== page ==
Dulwich, which until 1889 was part of the parish of Camberwell in Surrey, is today located across the London Boroughs of Southwark and Lambeth.
The first recorded evidence of a settlement at Dulwich is from 967AD, when it was granted by King Edgar to Earl Aelfheah. In 1066, the area was owned by King William I and the area remained a small hamlet for hundreds of years, with a population of only 100 being recorded in 1333.
The area was passed down the royal line until 1538, when King Henry VIII sold it to goldsmith Thomas Calton. Calton’s grandson then in turn sold the manor to Elizabethan actor and entrepreneur, Edward Alleyn.
In 1619, Edward Alleyn founded the charitable organisation, the College of God’s Gift, and as part of the organisation he also founded a school, chapel and alms houses. Today the charitable organisation’s successor, The Dulwich Estate, still owns 1,500 acres of Dulwich.
In the 17th century, Dulwich woods was a popular hunting ground with King Charles I who visited on a regular basis. Dulwich was also known for its water, which possessed purgative qualities and was used medicinally in the late 17th and 18th centuries.
In 1842, the school which had been founded by Alleyn expanded into a new building, known as the Old Grammar School next to the Old College. The new building was designed by Sir Charles Barry, who also designed Westminster Palace. In 1857, the school underwent further significant expansion and was split into an upper school, which in 1870 moved into new buildings designed by Charles Barry (junior), and a lower school, which moved to its present site in Townley Road in 1887.
In 1901 Dulwich’s population was 10,247 which is considerably less than today’s population, unlike the population of many of the areas surrounding Dulwich which in 1901 had populations that were double of those today.
One of Dulwich’s most famous residents was Sir George Frederick Ellyatt who was responsible for the design or influence of over 25 homes in the area.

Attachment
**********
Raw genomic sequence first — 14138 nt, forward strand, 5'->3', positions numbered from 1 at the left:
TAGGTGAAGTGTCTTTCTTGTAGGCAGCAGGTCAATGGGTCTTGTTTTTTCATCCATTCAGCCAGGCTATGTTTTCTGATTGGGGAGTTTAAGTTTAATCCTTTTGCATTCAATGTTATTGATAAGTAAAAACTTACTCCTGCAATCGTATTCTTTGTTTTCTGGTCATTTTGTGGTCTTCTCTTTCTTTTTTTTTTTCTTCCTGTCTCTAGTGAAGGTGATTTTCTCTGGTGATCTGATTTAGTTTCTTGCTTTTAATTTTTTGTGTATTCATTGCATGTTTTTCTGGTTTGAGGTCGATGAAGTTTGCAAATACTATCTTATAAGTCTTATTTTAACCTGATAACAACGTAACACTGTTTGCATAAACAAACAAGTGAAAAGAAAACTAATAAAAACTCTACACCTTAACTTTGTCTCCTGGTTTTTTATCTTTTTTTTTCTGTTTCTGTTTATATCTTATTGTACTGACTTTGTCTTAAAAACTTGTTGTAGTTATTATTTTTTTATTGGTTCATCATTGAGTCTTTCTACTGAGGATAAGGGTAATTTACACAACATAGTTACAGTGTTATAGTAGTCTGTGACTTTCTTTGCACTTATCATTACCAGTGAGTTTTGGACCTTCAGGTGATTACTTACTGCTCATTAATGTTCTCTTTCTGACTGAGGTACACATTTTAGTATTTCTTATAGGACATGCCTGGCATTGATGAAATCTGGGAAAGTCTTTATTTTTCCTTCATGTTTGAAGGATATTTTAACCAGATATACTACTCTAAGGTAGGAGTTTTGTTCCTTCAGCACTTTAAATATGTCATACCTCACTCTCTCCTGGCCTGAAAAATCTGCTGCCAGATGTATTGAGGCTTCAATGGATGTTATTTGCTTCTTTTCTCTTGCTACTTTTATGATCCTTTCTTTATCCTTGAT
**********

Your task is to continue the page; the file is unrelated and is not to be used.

Dulwich suffered badly during WW2, being hit by multiple bombs and rockets, with 90% of houses within the Borough of Camberwell, where Dulwich is situated, suffering some degree of war damage (source).
Bell House was designed in 1767 and is a Grade II listed Georgian property with several traditional wooden sash windows. The house was built for Thomas Wright, who later became Lord Mayor of London.
The house is named after its bell tower and whenever there was a fire in the village the bell was rung to gather help in pumping water for the fire engine.
It was extended in 1833 to provide servants’ quarters and then further altered in the 1870s and 1918.
Bell House became a boarding house for Dulwich College in 1926, before returning to private ownership in 1993. In 2016, the house was brought by Bell House Dulwich, an educational charity.
The Crown and Greyhound
The Crown and Greyhound was originally two separate pubs which were set up in the 1890s. The Crown was for local labourers working in the area while the Greyhound, which was located across the road, was used by local gentry and those travelling by coach between London Piccadilly and Sittingbourne.
Charles Dickens was a frequent visitor to the village and used to drink at The Greyhound pub. The pub’s history has strong literary ties, being home to a branch of the British Poetry Society, founded by local poet Lionel Monteith in 1949.
Shortly before 1900, the two pubs’ clientele began to overlap and the decision was made to demolish both pubs and replace them with one building, which remains today. The current building, which serves as both a pub and a hotel, is a Grade II listed building with a range of different wooden casement windows, including bay windows.
Belair House is a Georgian mansion which was built in 1765 on the boundary between West Dulwich and Dulwich. It was built as a private house for John Files, before it became property of Southwark Council in 1938.
However, the building fell into disrepair in the early 1990s before being brought in 1998 and undergoing a large refurbishment project to restore it.
Today, the building still has its wooden sash windows and operates as an upmarket restaurant and events location, regularly hosting weddings and other family celebrations.
Timber Windows in Dulwich
Homes within the Dulwich Estate generally fall into one of four categories: older mansions, which were built towards the end of the 18th Century for wealthy merchants; large detached villas, which were built during the mid-late 1800s; smaller semi-detached houses built in the late 1800s and early 1900s; and newer working class houses.
Thanks to the Dulwich Estate and the conservation area, which helps protect the heritage of the area for future generations, Dulwich remains very uncommercialised and retains much of its historical character. This is due to the Estate having close control over the area, only allowing developments that are considered to be of long-term benefit to the institutions it supported. This resulted in fewer larger, high-quality and well-maintained houses.
Dulwich Village unusually still contains nearly all its original 18th and 19th Century buildings. As a result, traditional timber windows and doors can be found on various properties across Dulwich.
At The Sash Window Workshop we have extensive experience manufacturing, installing and draught proofing timber windows and doors in period properties. We understand the importance of paying exceptional attention to detail and can comply with conservation area and listed property regulations, when required.